The mindful scientist Part 2

The mindful scientist Part 2

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After writing the FEBS Network article "The mindful scientist" where I described my experience with mindfulness and how it can help scientists reframe their struggles, I received some valuable feedback that could be important to follow up.

There is still a stigma around mental health. When discussing issues around mental health, I have observed that there is still too much stigma. Often, "mental health" is seen as a sinister expression filled with negative connotations, primarily associated with severe psychological disorders. Similarly, meditation, a practice that could improve our mental health, is still seen as an obscure activity imbibed with religious implications. These views couldn't be farther from reality. Although serious mental health issues should be taken care of by professionals, in my opinion, we need to reframe the broader concept of "mental health" and compare it to "physical health". Indeed, we need to see our mind as an essential component of our "self" (despite the issue I discussed of the illusion of the self, but that is another story) and we need to take care of it as we take care of our bodily parts. From this perspective, mental health is one of the overarching pillars of our health, and meditation is one of the tools that we can use to train our minds, a mental exercise with proven benefits. When I was a kid, exercise was not seen as something you would do for fun (why suffer?!). I remember watching people running and asking why they were doing it, thinking they were harming themselves (yes, that is bad considering how much I loved running some years later!). Using this analogy, I feel that meditation is now seen as exercise was in the 1980s, something for fanatics only. I hope that one day soon, as we now see exercise as part of our routine (correct?!), we will see meditation as an integral part of our lives, not only to be better scientists but also to be better human beings. After all, by practising, you will realise that there seems to be a sort of muscle (as Sam Harris would put it) that you can train every time you get distracted and you get back to focus on your object of meditation.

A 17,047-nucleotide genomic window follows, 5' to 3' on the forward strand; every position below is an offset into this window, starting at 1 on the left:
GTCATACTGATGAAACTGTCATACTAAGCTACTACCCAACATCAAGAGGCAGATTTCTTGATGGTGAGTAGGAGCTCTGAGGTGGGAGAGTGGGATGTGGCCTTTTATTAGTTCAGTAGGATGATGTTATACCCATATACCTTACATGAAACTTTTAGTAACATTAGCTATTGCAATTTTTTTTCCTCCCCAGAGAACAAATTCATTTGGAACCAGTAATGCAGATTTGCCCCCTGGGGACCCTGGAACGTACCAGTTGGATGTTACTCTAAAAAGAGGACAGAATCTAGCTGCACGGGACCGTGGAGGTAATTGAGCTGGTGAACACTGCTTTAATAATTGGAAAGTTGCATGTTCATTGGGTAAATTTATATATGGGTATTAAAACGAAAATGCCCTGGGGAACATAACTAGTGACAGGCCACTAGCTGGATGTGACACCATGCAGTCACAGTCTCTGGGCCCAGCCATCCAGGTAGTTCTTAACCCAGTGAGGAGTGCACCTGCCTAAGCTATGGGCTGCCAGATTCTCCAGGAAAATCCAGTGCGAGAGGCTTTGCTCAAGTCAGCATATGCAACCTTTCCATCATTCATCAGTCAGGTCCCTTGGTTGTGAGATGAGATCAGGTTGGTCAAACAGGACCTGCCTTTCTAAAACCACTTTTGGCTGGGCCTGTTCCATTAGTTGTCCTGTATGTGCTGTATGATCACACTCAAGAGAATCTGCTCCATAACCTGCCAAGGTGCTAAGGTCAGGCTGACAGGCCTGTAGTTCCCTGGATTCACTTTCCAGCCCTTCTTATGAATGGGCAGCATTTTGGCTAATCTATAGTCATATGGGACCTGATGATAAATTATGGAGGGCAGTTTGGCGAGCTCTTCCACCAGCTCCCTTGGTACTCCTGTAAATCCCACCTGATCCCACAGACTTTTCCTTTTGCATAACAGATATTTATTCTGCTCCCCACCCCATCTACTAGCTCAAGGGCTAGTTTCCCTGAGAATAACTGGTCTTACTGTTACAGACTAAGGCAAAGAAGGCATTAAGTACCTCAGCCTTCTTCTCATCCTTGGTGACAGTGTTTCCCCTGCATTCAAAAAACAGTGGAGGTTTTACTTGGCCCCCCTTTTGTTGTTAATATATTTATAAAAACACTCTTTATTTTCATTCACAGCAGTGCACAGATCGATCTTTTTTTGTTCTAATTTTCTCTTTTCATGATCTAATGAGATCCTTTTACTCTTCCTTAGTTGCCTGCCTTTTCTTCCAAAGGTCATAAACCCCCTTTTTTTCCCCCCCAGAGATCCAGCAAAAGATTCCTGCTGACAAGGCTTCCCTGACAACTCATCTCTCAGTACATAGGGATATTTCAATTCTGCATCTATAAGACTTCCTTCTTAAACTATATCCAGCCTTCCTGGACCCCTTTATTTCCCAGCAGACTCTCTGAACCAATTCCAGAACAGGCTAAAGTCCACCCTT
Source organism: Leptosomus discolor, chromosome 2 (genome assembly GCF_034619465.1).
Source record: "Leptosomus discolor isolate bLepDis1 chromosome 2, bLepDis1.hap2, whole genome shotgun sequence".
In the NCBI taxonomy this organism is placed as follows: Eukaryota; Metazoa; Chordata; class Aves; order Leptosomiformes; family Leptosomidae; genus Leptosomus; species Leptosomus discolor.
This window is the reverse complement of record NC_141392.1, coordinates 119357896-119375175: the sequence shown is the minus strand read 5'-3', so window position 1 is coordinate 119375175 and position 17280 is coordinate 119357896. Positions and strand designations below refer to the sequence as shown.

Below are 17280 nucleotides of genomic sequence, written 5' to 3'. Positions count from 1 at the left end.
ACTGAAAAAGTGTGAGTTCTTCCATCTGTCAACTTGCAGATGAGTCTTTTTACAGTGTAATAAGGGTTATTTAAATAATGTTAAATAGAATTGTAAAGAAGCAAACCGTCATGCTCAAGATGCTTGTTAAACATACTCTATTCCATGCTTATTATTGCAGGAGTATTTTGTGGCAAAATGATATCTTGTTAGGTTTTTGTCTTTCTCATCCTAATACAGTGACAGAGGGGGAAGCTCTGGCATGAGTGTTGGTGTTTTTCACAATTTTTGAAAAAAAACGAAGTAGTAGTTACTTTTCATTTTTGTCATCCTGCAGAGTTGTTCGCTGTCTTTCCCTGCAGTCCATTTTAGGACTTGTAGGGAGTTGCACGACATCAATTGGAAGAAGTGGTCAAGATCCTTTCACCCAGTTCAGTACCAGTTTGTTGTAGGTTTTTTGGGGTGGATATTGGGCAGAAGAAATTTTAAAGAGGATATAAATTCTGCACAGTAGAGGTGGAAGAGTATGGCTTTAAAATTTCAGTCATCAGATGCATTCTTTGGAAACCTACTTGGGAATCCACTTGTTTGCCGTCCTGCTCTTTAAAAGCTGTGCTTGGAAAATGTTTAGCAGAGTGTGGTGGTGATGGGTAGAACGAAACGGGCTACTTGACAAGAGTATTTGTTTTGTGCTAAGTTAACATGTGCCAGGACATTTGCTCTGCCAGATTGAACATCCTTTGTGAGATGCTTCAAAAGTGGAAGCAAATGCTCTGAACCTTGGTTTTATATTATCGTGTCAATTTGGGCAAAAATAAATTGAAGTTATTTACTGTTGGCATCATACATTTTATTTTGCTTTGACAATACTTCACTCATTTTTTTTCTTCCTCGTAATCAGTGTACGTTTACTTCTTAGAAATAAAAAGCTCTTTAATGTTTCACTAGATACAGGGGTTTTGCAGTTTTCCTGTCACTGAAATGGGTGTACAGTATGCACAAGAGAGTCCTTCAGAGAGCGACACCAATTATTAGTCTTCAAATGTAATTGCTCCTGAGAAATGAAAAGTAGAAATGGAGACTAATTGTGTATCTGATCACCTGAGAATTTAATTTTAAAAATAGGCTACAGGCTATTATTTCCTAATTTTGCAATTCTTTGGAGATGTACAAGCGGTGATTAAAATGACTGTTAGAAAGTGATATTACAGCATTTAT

Mindfulness is not a panacea to the misdeeds of academia. In my previous article, I also pictured mindfulness as a powerful tool to improve our mental health, considering the many challenges found in our profession. However, there is a caveat: the main concern here is that mindfulness shouldn't be seen as the panacea to all the issues we face, as some academic institutions propose. In other words, mindfulness shouldn't be used as a card to silence people's concerns about misdeeds perpetrated by institutions. If there are significant problems in an institution, such as bullying, harassment, abuse, etc., offering mindfulness can be seen as a belittling of the problem and a strategy to transfer the responsibility of misdeeds to individuals who may be depicted as not sufficiently resilient or strong. So, while mindfulness could be used as a strategy to improve oneself, it cannot be sold as an antidote to destructive behaviours, which should be instead corrected and punished. Of course, this argument is perilous: when do these "destructive behaviours" depend on genuine misdeeds or are so because of the individual's perceptions of a specific issue? I guess this largely depends on current moral and ethical societal norms, i.e. what is accepted by society at any given time. As these norms are not fixed, there will always be a continuum, and behaviours once considered acceptable would suddenly be regarded as inappropriate or even toxic. This topic is very delicate, and it goes beyond the scope of this short piece, but it highlights the complex nature of the problem. My suggestion is to work on our mental health and societal standards simultaneously. It may be helpful to go back to the similarity between physical and mental health. Exercise can prepare one for strenuous activities, but it cannot prevent accidents (although it may reduce injuries). Similarly, meditation and mindfulness can increase one's tolerance to bad behaviours but it cannot stop people misbehaving against you, and this is when action should be taken.